Deep Dives

Consumer Brand IPOs Post 2020

Our learnings and implications


Chirag Chadha, Harsh Agarwal

2nd March 2023

We are at a very special crossroads in India as we await the first set of new-age, online-first consumer brands to go public soon. The last three years have seen D2C brands proliferate and gather significant investor interest. As a fund, we have been strong believers in new age Consumer Brands that are being built out of India, and have invested over $150M+ in the space so far.

As we meet hundreds of founders in this space every month, we have seen some questions pop up repeatedly in those conversations. Some of them include:

  • What is the typical IPO scale and what is the expected rate of growth?
  • Does profitability matter? To what extent?
  • When should I think about going omnichannel?
  • What kind of revenue & EBITDA multiples should I expect?
  • Hence, what implications does this have on company-building in the sector?

So we decided to study newly listed stocks in India and USA to find some of these answers. We narrowed our focus down to some brands that went public post 2020 - 10 in India and 9 in the US. This analysis gave us some very interesting observations that we have tried to capture in this post.

So sit back, relax, and feel free to take notes. But first, let us set the context for you in terms of the companies we have covered and some terminology / definitions.

Scope of study

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As the first step, we wanted to figure out the scale and valuations of companies at the time of IPO. The average Indian company in our set had a revenue of ~$100M at the time of public listing and was valued ~$900M. In fact, 4 out of 10 Indian companies in our set were able to go public at IPO valuations <$500M, which is a fantastic signal for founders creating new-age brands. The revenue scale of US brands was much larger, and they were also growing faster, but profitability was significantly better in India and revenue multiples in both markets were quite comparable. (More Below)



Over the last year, things have taken an interesting turn. As the impact of Covid subsided, Indian brands (primarily offline-heavy) started bouncing back and grew well while the brands in the US (primarily D2C-heavy) started witnessing a slowdown. Moreover, as the brands in the US scaled, their margin profiles also weakened as they scrambled to build their grip over compounding channels that could yield operating leverage. Hence, while Indian brands continued to outperform the index, US brands were unable to keep up with the pace. Over time, this has led to a huge gap in the revenue and gross margin multiples in both markets.


  • The US universe is D2C heavy whereas the Indian universe is offline heavy
  • For US Consumer Brands:
    • COVID tailwind in periods prior to public listing drove stronger than expected growth in the US; over time, things rationalized as offline opened, and growth rates dropped dramatically
    • Meta + Apple algorithm changes and market cluttering have made it difficult to target customers sharply and hence there is a secular increase in CAC for the US companies (1.5-2x)
    • Lower operating leverage on D2C made it harder to become profitable
    • Hims & Hers stock has performed the best among US listed Consumer Companies -> subscription model and improving profitability (-4% Adj EBITDA margin last quarter) with ~100% YoY growth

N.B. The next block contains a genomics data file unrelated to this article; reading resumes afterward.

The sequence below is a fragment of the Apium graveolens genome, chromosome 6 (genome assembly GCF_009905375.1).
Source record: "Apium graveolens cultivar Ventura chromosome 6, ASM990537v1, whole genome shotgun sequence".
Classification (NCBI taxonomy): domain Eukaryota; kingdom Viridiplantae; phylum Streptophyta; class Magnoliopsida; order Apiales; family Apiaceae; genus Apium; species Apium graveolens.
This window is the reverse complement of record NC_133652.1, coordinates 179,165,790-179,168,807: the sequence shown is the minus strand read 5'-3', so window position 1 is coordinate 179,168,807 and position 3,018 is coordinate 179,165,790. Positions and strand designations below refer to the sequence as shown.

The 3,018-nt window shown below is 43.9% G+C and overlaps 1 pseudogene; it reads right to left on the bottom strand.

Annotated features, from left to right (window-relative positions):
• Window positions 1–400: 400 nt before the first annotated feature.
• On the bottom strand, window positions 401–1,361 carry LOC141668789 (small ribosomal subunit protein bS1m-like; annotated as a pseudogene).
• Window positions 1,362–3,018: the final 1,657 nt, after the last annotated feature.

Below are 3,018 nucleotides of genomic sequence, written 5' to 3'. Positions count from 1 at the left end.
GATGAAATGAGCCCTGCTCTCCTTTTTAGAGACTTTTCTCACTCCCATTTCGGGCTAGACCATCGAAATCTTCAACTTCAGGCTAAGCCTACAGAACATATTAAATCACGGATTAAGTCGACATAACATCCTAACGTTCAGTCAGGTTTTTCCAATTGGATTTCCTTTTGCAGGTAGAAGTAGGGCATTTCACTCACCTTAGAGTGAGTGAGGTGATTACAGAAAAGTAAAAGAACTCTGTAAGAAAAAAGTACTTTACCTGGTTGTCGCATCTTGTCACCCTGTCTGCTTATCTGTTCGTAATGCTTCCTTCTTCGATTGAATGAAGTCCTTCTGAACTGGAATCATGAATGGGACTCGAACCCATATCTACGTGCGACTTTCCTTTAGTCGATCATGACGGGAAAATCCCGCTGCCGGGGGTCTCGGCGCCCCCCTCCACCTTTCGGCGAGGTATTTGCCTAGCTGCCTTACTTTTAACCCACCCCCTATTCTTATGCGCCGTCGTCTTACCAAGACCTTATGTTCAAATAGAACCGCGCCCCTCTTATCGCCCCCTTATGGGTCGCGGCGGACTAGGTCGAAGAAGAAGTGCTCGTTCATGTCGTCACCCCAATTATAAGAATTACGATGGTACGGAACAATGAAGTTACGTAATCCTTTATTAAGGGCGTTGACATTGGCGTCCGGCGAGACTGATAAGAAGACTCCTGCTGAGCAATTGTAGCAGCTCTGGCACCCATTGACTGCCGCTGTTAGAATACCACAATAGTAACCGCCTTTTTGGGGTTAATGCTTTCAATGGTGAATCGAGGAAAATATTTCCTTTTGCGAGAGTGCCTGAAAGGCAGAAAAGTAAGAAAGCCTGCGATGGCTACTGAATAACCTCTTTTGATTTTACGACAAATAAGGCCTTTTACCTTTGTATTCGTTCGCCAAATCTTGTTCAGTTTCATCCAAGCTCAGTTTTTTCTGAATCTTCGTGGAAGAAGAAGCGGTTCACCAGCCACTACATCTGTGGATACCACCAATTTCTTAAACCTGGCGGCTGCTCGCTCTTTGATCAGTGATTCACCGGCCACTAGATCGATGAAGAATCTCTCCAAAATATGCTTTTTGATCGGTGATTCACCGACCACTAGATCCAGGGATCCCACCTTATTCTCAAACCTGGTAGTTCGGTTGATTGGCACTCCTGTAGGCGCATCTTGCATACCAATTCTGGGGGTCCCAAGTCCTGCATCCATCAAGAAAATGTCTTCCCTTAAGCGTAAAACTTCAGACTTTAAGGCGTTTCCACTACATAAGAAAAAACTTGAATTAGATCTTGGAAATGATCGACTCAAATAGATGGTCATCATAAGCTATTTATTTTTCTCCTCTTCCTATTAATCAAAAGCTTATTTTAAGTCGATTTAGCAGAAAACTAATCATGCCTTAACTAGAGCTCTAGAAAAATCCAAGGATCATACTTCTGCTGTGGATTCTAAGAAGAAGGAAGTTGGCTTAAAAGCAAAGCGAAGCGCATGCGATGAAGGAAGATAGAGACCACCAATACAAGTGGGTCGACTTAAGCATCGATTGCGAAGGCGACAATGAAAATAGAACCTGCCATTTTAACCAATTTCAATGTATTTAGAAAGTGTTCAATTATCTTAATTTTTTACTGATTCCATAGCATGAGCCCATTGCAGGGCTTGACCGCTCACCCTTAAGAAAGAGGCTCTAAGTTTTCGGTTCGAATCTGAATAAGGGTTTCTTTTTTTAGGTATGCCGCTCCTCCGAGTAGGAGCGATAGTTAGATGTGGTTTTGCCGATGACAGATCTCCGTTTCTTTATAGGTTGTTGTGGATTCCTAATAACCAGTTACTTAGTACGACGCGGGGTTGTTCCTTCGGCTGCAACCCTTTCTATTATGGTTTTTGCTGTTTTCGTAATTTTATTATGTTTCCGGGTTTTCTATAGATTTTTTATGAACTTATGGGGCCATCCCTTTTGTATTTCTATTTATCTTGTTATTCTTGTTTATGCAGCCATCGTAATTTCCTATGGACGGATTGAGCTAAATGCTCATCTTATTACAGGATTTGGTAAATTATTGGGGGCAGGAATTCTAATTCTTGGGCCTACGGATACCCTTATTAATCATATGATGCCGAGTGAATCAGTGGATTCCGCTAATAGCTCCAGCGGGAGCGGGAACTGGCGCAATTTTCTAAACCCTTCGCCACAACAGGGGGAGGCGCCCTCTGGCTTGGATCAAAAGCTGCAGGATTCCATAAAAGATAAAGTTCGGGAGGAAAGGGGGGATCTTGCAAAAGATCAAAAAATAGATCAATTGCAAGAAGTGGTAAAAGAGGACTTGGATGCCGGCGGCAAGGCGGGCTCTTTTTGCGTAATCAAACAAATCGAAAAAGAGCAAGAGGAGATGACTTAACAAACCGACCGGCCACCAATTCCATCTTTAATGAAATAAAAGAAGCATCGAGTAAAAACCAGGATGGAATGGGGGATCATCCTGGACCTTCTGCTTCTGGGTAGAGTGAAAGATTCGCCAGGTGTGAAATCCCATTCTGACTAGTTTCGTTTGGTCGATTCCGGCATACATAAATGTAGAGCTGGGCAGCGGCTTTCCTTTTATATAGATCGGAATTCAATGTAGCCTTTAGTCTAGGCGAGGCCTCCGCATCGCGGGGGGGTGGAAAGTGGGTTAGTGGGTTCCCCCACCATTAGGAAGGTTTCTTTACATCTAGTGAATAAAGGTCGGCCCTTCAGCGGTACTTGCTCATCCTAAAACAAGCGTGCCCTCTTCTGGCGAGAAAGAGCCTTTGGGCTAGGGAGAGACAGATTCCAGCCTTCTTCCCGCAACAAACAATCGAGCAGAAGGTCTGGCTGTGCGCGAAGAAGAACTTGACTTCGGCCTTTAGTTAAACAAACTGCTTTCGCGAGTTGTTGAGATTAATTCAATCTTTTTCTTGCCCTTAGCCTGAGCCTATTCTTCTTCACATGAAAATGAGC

• Stocks of companies in the Indian universe despite being offline heavy have done quite well.
  • Average Indian company in our universe grew 31.5% YoY, delivered 15.8% EBITDA Margin and was valued at 42X EV / TTM EBITDA, implying TTM revenue multiple of 7.3X (median for the set was 6.6X).


Type of public listings that Indian investors have liked so far:

  • Revenue scale in the vicinity of $100Mn and beyond
  • Profitable and ideally generates 15-20% EBITDA
  • Businesses hitting the above have been able to command a 6-8x revenue multiple or ~40-50x EBITDA multiple
  • Growth > 30-35% YoY may imply even richer multiples, but should not come at the expense of profitability

What could it mean for company-building?

  • Given profitability is super important, and it is hard to achieve $100 Mn D2C scale in India (except in very high-frequency categories - milk, meats etc.), companies will have to build a presence on & dominate Compounding Channels (EBOs, General Trade or even marketplaces in some categories)
    • Compounding Channels -> characterized by operating leverage (on rent & manpower in EBOs, on sales team costs & visibility expenses in GT, by virtue of reviews & ratings on marketplaces)
    • D2C & Modern Trade are not compounding channels; rather, cost structures start getting more expensive with increasing scale (higher CAC, similar commissions despite lower throughput in middle / bottom of the pack stores)
  • However, D2C will still be the best starting point because:
    • Superior customer experience allows the brand journey to be short-circuited + faster feedback loops
    • Journey to first $20-30 Mn revenue scale is significantly faster and far more capital efficient
    • Obsess over retention & LTV / CAC in early days of D2C (signal for depth of pain point, differentiation & brand strength)

We hope the post was useful. If you're building in the space or are curious to chat more about this article, please feel free to write to us at harsh@elevationcapital.com and/or chirag@elevationcapital.com :)

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